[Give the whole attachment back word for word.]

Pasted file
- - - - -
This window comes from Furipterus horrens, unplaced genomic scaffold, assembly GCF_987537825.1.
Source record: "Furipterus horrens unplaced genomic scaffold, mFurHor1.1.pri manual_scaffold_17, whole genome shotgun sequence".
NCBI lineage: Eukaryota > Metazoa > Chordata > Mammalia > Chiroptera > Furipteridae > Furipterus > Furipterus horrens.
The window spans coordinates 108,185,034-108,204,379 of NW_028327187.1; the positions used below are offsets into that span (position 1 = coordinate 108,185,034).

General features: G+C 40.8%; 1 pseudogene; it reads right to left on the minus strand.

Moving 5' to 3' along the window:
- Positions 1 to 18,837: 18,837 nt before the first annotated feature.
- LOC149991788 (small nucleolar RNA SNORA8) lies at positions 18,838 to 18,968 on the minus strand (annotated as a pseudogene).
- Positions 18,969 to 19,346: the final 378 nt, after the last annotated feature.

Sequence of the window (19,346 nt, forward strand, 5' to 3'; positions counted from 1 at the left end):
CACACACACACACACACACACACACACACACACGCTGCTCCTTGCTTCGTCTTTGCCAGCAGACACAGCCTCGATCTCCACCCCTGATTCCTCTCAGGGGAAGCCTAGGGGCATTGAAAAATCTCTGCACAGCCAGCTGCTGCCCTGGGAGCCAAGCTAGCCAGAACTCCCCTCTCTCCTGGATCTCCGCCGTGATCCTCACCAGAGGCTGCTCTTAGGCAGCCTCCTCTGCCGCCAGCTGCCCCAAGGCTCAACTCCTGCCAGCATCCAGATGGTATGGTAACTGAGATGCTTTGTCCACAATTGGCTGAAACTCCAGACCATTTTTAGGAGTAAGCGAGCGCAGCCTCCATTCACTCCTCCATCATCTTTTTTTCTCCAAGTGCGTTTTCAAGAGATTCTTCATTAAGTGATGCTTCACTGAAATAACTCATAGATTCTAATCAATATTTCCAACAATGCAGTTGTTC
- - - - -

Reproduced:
This window comes from Furipterus horrens, unplaced genomic scaffold, assembly GCF_987537825.1.
Source record: "Furipterus horrens unplaced genomic scaffold, mFurHor1.1.pri manual_scaffold_17, whole genome shotgun sequence".
NCBI lineage: Eukaryota > Metazoa > Chordata > Mammalia > Chiroptera > Furipteridae > Furipterus > Furipterus horrens.
The window spans coordinates 108,185,034-108,204,379 of NW_028327187.1; the positions used below are offsets into that span (position 1 = coordinate 108,185,034).

General features: G+C 40.8%; 1 pseudogene; it reads right to left on the minus strand.

Moving 5' to 3' along the window:
- Positions 1 to 18,837: 18,837 nt before the first annotated feature.
- LOC149991788 (small nucleolar RNA SNORA8) lies at positions 18,838 to 18,968 on the minus strand (annotated as a pseudogene).
- Positions 18,969 to 19,346: the final 378 nt, after the last annotated feature.

Sequence of the window (19,346 nt, forward strand, 5' to 3'; positions counted from 1 at the left end):
CACACACACACACACACACACACACACACACACGCTGCTCCTTGCTTCGTCTTTGCCAGCAGACACAGCCTCGATCTCCACCCCTGATTCCTCTCAGGGGAAGCCTAGGGGCATTGAAAAATCTCTGCACAGCCAGCTGCTGCCCTGGGAGCCAAGCTAGCCAGAACTCCCCTCTCTCCTGGATCTCCGCCGTGATCCTCACCAGAGGCTGCTCTTAGGCAGCCTCCTCTGCCGCCAGCTGCCCCAAGGCTCAACTCCTGCCAGCATCCAGATGGTATGGTAACTGAGATGCTTTGTCCACAATTGGCTGAAACTCCAGACCATTTTTAGGAGTAAGCGAGCGCAGCCTCCATTCACTCCTCCATCATCTTTTTTTCTCCAAGTGCGTTTTCAAGAGATTCTTCATTAAGTGATGCTTCACTGAAATAACTCATAGATTCTAATCAATATTTCCAACAATGCAGTTGTTC